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Introducing Plymouth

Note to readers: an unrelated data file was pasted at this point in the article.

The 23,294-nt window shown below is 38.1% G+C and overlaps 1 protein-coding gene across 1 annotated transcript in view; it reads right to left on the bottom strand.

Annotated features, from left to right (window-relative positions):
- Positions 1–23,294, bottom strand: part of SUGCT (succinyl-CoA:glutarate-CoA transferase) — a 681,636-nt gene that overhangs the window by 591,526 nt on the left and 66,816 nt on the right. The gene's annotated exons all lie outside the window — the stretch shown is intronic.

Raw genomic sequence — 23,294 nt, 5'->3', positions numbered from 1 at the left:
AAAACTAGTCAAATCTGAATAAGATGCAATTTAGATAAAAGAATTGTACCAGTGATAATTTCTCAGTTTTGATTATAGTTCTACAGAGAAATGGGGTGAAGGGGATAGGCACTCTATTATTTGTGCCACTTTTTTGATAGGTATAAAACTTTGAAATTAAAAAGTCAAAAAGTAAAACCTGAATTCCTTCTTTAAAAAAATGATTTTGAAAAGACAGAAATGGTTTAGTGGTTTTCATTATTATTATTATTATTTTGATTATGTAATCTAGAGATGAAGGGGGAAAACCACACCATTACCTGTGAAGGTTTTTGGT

Britain is historically a nation of seafarers, and nowhere is this maritime heritage more obvious than at the port of Plymouth, from where the Pilgrim Fathers set sail for the New World and Sir Francis Drake allegedly eyed up the Spanish Armada while indulging in a spot of bowls. The best place to view old Plymouth is the much-restored Barbican area, where half-timbered houses and Tudor buildings look out across a harbour filled with fishing trawlers and upmarket yachts; sadly the rest of Plymouth was practically levelled by bombing raids during WWII, and was largely rebuilt in functional concrete after the war. But the city’s slowly smartening up its act, with a new shopping development in the city centre, a growing selection of bars and restaurants around the Barbican, and the reopening of one of the city’s best-loved landmarks, the Tinside Lido, in 2003.